The proposed alignment runs largely along the highway ROW. But the Sierra Club doesn’t care about the cars blasting through — just the bicycles and joggers.
Posted in bicycling | Tagged Sierra Club | Leave a Comment »
As you may recall from last month, the disabled community was furious over plans to build plans to build a brand new Amtrak station in Roanoke (VA) without level-platform boarding. The VDOT was oblivious to an FRA rule that went into effect in 2012 requiring level-platform boarding at new stations, and are now in a bit of a pickle:
On Sept. 30, the Federal Railroad Administration told the project team that federal officials believe a raised platform that would permit level boarding, without the need for wheelchair lifts, is required by the Americans with Disabilities Act. The project team includes Amtrak, Norfolk Southern and the state Department of Rail and Public Transportation. The state has budgeted nearly $100 million for the project, about 10 percent of it for the platform and a related train servicing facility.
Jennifer Mitchell, who directs the department, said Oct. 21 the state prefers raised platforms and the level boarding they offer. But in Roanoke, “the site just won’t allow it,” she said.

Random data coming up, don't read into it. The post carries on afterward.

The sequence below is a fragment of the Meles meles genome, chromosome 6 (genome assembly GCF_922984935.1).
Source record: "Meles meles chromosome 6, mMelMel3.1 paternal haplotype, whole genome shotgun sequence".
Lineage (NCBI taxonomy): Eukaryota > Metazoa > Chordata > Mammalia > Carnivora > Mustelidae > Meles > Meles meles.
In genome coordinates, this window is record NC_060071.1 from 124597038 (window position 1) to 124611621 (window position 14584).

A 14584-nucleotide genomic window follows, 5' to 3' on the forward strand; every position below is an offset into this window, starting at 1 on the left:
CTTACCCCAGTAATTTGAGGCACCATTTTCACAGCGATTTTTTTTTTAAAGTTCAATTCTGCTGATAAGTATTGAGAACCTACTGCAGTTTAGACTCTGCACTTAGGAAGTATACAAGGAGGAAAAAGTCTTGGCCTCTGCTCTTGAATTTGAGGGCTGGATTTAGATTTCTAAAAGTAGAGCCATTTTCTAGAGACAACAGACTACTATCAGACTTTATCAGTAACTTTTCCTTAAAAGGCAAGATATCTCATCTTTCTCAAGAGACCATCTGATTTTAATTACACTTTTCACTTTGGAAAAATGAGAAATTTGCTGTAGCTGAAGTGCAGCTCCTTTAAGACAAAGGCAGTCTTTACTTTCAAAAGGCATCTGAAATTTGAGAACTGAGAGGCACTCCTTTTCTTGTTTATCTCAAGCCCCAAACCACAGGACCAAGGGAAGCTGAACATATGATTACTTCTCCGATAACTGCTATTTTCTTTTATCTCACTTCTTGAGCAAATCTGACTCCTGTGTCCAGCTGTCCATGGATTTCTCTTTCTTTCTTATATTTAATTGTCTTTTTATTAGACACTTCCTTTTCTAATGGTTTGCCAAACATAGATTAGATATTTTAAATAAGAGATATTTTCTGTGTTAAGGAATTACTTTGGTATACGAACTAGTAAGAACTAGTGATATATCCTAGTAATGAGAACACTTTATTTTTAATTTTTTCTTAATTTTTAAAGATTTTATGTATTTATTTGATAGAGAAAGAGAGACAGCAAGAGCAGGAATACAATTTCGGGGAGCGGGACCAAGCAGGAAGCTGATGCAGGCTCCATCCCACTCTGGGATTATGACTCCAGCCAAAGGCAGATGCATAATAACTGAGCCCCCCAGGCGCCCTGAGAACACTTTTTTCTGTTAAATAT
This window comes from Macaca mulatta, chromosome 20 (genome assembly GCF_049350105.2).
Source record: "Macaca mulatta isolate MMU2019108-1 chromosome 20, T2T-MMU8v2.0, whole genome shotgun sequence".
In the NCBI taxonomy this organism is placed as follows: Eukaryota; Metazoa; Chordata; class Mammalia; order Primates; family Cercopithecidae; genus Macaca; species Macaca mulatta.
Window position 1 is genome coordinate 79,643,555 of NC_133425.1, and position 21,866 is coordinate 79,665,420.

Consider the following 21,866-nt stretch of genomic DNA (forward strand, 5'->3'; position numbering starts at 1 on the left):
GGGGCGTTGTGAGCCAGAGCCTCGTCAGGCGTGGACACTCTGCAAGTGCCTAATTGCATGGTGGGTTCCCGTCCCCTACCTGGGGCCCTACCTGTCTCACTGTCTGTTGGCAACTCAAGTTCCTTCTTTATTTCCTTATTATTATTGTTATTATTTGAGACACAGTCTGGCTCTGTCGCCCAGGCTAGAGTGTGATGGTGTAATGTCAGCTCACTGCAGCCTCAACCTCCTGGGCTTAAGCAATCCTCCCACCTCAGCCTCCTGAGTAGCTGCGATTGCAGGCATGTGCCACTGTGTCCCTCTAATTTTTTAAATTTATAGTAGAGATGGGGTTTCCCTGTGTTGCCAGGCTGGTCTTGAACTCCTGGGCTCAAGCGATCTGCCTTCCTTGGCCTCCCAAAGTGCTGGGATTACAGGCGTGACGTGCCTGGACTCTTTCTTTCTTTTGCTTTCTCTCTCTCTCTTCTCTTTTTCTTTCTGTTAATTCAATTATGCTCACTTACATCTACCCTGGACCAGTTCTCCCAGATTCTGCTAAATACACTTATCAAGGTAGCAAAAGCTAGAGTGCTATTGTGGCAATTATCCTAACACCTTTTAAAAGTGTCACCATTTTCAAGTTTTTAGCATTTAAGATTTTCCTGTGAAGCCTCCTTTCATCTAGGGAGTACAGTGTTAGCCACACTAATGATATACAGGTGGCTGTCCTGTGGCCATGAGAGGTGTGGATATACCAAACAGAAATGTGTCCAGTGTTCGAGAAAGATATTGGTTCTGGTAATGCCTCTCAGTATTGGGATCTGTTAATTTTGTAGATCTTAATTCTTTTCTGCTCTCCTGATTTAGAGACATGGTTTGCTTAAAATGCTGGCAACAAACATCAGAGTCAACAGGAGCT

The project team wants to build a low platform consisting of a concrete or asphalt slab near ground level. Riders would use a portable mechanical lift on the platform or stairs inside the car to board.
The state tried to argue that a high-level platform would obstruct freight traffic, even though the platform is on a siding. The FRA wasn’t convinced:
In late August, Amtrak, on behalf of the state, told regulators that Roanoke qualified for a waiver, saying freight traffic “exists directly adjacent to the platform” planned along Norfolk Avenue.
The request seemed to be based on a plan to install about 1,700 feet of track specifically for Amtrak service next to Norfolk Southern’s existing freight lines next year. The platform, to be built next, would sit beside it. Norfolk Southern has said the railroad intends to run freight trains over the platform track except when a passenger train is at the platform.
But the federal rail agency didn’t appear to buy the argument.
“We find that this is new construction of a platform track that diverges from the freight main,” the federal railroad agency said Sept. 30 in a position statement that remains unchanged. “Under these circumstances a level boarding platform is required.”
Virginia rail planners are still trying to pursue a waiver, and making threats that the project will be significantly delayed if it isn’t granted. However, the FRA rule is quite clear, and gross incompetence is no reason to grant a waiver.
Posted in transit | Tagged FRA, Virginia | 1 Comment »